The Renaissance 1350-1650
The Renaissance originated in Italy with a focus on the art and the philosophy of classical antiquity. It marks the transition from the medieval world to the modern world. The name comes from the Latin words for “birth” and “back,” thus a “rebirth of culture.” This was a return to the literature and art of the classical periods of Greece and Rome.
Gregory VII turned Rome into the artistic and intellectual capital of Europe during this time. Gothic architecture rose. Flying buttresses enabled architects to build large cathedrals. When you walked into these cathedrals, your eyes were drawn upward toward the stained glass. The cathedral at Notre Dame in Paris and the cathedral at Cologne, Germany are examples of Gothic architecture.
Earl Cairns writes, “In a broader sense the Renaissance may be defined as that era of cultural reorientation in which people substituted a modern secular and individualistic view of life for the medieval religious and corporate approach to life. …The medieval theocentric conception of the world, in which God was the measure of all things, gave way to an anthropocentric view of life, in which man became the measure of all things. Emphasis was placed on the glory of man instead of the glory of God.” This was the rise of humanism.
Along with this there was a rise of the nation states like Germany (the rise of nationalism), and the rise of the middle class.
Humanism (not secular humanism) is a revival in the interest in the classics. It stresses an appreciation for and an acknowledgment of human values and love of beauty.
The Humanists wanted to reform the church, and they wanted to rediscover the text of the Bible. The common Bible of that time was Jerome’s Latin Vulgate. The humanists wanted to get behind the Latin text and discover the text of the Hebrew Old Testament and the Greek New Testament. The German scholar Johannes Reuchlin is noted for introducing the study of the Hebrew Old Testament back into favor. Some reformers felt the Vulgate was enough. They called the Hebrew OT the Bible of the Jews, and some even wanted to destroy the Hebrew OT. But Reuchlin stood against that tide and said that to really understand the OT, we need to read it in its original language.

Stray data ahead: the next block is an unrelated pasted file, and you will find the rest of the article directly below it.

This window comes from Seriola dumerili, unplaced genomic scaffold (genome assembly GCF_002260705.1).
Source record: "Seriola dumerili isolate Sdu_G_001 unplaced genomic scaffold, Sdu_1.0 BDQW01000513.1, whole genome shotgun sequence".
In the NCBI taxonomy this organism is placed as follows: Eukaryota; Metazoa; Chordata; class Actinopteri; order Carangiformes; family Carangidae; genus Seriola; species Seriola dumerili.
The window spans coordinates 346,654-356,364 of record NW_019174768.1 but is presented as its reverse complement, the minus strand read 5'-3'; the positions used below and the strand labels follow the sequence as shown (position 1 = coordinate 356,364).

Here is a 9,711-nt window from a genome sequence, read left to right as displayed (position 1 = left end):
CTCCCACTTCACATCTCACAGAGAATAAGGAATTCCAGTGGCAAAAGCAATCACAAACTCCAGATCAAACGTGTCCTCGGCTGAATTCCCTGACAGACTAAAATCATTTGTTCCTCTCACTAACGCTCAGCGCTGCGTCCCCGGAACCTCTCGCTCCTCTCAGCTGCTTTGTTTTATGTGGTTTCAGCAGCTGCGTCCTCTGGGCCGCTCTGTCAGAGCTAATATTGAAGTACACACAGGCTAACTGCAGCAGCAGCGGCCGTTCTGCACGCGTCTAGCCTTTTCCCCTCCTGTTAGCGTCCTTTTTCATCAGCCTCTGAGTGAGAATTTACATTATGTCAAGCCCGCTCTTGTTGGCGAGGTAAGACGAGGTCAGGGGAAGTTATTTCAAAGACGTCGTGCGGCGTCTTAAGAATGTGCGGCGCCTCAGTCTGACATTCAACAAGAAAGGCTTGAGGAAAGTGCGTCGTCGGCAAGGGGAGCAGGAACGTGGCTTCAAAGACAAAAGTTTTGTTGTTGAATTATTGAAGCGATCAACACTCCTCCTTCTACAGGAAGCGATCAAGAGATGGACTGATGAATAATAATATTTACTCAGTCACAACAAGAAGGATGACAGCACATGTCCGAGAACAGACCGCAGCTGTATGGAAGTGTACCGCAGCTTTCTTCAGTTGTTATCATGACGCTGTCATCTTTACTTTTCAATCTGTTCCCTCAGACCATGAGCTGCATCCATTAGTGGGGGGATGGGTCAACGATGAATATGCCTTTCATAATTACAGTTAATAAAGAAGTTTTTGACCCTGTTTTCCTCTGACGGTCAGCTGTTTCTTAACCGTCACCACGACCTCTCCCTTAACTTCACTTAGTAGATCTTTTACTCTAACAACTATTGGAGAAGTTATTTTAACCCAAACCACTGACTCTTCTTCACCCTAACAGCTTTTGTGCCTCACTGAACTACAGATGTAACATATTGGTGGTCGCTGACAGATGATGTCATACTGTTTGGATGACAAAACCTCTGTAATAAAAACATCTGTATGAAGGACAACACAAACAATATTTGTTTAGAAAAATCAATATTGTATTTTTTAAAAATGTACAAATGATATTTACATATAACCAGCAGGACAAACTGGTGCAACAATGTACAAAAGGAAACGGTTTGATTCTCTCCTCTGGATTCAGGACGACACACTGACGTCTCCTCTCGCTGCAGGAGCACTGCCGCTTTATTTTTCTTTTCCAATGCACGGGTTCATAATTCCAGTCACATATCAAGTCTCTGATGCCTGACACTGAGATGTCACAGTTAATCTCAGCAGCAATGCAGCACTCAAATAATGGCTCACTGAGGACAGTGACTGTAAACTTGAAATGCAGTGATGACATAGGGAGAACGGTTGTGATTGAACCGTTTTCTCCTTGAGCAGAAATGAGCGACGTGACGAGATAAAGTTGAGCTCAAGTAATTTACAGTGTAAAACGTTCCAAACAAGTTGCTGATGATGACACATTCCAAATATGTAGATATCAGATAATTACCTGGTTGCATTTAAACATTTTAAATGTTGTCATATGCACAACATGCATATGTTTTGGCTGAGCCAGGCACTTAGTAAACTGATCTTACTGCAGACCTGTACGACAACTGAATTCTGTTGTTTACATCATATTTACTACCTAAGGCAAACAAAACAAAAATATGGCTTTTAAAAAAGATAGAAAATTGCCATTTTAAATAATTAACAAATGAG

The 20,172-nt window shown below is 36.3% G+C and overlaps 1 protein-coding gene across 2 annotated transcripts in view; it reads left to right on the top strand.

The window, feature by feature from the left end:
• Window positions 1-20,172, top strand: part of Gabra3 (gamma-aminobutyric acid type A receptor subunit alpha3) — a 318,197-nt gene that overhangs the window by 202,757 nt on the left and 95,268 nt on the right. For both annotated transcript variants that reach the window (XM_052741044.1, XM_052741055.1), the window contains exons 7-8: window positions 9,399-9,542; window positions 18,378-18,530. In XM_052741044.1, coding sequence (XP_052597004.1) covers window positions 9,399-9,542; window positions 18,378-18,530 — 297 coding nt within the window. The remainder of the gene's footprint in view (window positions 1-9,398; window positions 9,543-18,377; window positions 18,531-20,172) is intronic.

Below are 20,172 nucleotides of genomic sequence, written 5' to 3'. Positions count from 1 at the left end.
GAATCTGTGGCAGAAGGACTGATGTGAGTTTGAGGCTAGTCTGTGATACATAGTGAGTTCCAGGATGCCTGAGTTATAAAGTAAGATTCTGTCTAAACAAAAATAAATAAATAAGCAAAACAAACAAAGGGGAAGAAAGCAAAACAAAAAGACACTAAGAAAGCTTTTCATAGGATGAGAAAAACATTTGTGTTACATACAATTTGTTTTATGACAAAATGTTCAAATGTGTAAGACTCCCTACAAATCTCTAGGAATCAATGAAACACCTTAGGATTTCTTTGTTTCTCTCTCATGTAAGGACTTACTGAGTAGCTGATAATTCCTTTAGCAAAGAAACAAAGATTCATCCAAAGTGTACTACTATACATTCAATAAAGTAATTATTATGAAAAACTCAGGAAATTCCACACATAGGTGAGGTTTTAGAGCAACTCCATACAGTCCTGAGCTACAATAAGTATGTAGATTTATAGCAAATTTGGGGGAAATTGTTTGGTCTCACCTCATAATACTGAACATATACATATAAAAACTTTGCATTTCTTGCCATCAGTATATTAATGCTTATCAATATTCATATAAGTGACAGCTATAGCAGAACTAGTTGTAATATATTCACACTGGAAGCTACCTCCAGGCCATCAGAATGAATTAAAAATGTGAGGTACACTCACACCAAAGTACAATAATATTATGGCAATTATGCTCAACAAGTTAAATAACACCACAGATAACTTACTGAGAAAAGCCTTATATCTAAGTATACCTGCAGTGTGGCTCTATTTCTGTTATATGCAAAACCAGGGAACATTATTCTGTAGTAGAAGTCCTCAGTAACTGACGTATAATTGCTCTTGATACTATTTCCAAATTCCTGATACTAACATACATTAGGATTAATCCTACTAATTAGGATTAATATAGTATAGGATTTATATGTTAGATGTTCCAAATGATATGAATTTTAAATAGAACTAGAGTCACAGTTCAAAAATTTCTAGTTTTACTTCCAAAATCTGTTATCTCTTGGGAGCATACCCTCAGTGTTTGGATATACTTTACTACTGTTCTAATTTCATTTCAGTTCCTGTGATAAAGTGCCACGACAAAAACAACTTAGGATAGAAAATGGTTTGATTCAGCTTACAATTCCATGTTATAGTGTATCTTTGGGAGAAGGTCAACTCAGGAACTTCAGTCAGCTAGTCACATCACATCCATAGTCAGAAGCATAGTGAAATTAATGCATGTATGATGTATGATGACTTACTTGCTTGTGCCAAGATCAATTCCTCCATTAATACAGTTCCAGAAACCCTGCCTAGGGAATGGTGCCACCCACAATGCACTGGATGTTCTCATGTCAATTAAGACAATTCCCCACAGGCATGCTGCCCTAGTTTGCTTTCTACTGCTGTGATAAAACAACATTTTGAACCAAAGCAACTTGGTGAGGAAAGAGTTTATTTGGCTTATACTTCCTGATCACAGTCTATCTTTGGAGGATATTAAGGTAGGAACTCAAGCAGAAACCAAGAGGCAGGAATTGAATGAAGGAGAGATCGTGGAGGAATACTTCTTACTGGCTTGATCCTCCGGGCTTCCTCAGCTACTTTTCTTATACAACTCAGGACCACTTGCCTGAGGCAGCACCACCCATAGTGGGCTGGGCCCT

A product of the Renaissance was Erasmus of Rotterdam (1511) He was an Augustinian monk who studied at the University of Paris. His “In Praise of Folly” c. 1511 was a satyr of religion and society. He also published the “Adages” which were sayings of classical writers and “The Handbook of a Christian Knight.” Erasmus said that the Christian was not an army man, but a soldier with knowledge and prayer as weapons. He writes:
“Do not tell me that charity consists in being frequently in church, in prostrating oneself
before signs of the saints, in burning tapers, in repeating such and such a number of
prayers. God has no need for all of this. Paul defines love as to edify one’s neighbor; to
lead all to become members of the same body; to consider all one in Christ; to rejoice in a
brother’s good fortune in the Lord just as you would concerning your own; to heal his
hurt as you would try to heal your own hurt, compassionately; to rebuke the erring; to
teach the ignorant; to lift up the fallen; to console the downhearted; to help the toiler; to
support the needy; in the highest degree to bring all your wealth, all your zeal, all your
care to bear on this: that you may benefit as many as you possibly can in Christ.”
Erasmus published his own version Greek New Testament in 1516. This was the first critical text of the Greek NT, i.e., a text that compared the Greek manuscripts and attempted to come up with an accurate, composite text based on the different manuscripts. As he completed his project, he found 600 errors in the Latin Vulgate. Erasmus didn’t begin studying Greek seriously until he was 33 years old.
How old are you? You’re never too old to learn Greek.